Leonard David Sachs
Although not a large man by any standards, Sachs (5'8") played professional football in the 1920s as an NFL end. During his NFL career, Sachs was also the basketball coach at Loyola (Ill.). He is a member of the Basketball Hall of Fame.
Birth and Death Dates:
b. August 7, 1897 - d. October 27, 1942
Sachs played for four teams in his seven-year NFL career. In 1920, he joined the Chicago Cardinals in the American Professional Football League, the predecessor of the NFL. In 1921, Sachs was joined on the team by brothers Ralph Horween and Arnold Horween. He remained with the Cardinals until 1923 when he moved to the Milwaukee Badgers. In 1924, Sachs began the season with the Badgers and then switched to the Hammond Pros midseason.
Sachs began the 1925 season with the Pros but then returned to the Chicago Cardinals. That year, they finished the season with a sterling 9-1-1 record, a half-game ahead of the Pottsville Maroons. On December 6, the two teams met on the field to decide the champion, with the Maroons defeating Sachs and the Cardinals, 21-7.
After that game, Pottsville staged a post-season exhibition game against the Notre Dame All-Stars featuring the famed Four Horsemen. Pottsville won the game, 9-7, and their supporters made the claim that they were the best team in the world -- after all, they had defeated the best professional and college teams on consecutive weekends. The game against the Irish all-stars, however, had been played in Philadelphia and the Frankford Yellow Jackets protested that the game was in violation of their territorial rights; the Maroons and Jackets had been bitter rivals before either team had entered the NFL.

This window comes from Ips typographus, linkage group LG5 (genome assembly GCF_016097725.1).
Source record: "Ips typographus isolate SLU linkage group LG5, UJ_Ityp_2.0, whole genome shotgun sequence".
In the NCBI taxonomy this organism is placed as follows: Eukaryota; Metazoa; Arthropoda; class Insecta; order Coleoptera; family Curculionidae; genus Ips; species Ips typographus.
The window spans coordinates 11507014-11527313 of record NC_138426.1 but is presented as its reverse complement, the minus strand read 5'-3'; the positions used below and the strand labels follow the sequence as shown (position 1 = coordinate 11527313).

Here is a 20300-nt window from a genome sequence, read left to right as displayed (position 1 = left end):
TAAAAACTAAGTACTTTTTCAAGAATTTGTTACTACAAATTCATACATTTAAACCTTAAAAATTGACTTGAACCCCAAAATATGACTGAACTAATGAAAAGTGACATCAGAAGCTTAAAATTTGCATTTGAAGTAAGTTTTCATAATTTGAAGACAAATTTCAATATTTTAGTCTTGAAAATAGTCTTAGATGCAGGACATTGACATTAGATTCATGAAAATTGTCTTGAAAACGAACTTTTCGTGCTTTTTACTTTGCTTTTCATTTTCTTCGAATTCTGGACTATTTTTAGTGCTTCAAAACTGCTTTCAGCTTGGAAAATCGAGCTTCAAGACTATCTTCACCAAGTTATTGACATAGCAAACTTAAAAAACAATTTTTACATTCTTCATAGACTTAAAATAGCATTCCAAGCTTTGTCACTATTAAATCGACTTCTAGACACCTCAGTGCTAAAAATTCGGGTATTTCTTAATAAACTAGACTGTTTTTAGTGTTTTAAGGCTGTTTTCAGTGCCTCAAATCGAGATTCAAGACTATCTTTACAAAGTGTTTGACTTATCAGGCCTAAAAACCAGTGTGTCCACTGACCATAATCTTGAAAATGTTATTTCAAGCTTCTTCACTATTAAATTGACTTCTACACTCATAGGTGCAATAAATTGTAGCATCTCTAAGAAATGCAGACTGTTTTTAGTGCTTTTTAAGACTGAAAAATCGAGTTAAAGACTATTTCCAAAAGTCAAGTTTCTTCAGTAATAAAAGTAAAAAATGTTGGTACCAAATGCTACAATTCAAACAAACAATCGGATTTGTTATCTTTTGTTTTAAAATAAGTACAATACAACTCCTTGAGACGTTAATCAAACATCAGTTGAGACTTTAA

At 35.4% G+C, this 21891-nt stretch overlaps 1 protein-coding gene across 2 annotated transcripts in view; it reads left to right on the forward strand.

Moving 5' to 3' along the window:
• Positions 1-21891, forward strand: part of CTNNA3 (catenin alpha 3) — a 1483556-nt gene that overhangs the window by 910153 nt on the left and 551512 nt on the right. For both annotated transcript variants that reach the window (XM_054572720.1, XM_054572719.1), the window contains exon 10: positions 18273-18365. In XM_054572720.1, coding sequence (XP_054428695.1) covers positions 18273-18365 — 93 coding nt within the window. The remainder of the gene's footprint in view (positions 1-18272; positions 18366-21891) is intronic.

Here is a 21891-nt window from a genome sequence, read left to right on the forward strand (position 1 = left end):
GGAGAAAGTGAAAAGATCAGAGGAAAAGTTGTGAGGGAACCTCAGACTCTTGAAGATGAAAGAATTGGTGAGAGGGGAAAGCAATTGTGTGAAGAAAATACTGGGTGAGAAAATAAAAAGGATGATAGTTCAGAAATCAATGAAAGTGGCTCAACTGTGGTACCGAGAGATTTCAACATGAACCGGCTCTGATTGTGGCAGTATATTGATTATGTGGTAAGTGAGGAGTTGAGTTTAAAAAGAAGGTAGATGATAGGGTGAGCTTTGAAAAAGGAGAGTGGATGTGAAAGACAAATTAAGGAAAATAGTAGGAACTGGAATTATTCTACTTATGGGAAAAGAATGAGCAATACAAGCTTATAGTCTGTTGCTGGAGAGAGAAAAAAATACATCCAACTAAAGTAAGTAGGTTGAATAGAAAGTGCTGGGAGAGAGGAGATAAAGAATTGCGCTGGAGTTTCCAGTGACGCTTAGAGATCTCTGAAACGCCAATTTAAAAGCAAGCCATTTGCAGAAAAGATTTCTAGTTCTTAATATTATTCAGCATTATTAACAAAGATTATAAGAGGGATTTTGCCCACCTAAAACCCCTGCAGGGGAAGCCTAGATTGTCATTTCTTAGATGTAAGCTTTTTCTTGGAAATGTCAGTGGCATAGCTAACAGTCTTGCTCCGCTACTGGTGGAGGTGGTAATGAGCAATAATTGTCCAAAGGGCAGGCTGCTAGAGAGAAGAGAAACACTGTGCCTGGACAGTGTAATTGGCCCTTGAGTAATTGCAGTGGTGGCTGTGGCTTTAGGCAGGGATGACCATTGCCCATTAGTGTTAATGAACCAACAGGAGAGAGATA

The league stripped Pottsville of the title and ordered the Cardinals to play two additional games to "fix up" the official standings. They defeated the disbanded Milwaukee Badgers and Hammond Pros to finish the season with a record of 11-2-1, ahead of Pottsville's 10-2-0 standings. In 1926, Sachs played four games for the Louisville Colonels and then retired; he had played in 51 career NFL games
After attending the American College of Physical Education, Sachs played in the NFL as an offensive end for the Chicago Cardinals of the NFLfrom 1920-1922 and again in 1925, with the Milwaukee Badgers from 1923-1924, the Hammond Pros from 1924-1925, and with the Louisville Colonels in 1926.
5'8", 176 pounds
In the NFL:
Receiving touchdowns: 2
Use links below to navigate through the football section of Jews In Sports.
The Encyclopedia of Football, by Roger Treat (New York: A.S. Barnes and Co., 1976 -- 14th Edition)
Total Football: The Official Encyclopedia of the National Football League, edited by Bob Carroll, Michael Gershman, David Neft, and John Thorn (New York: HarperCollins Publishers, 1999)
encyclopedia of JEWS in sports, by Bernard Postal, Jesse Silver, and Roy Silver (New York: Bloch Publishing Co., 1965)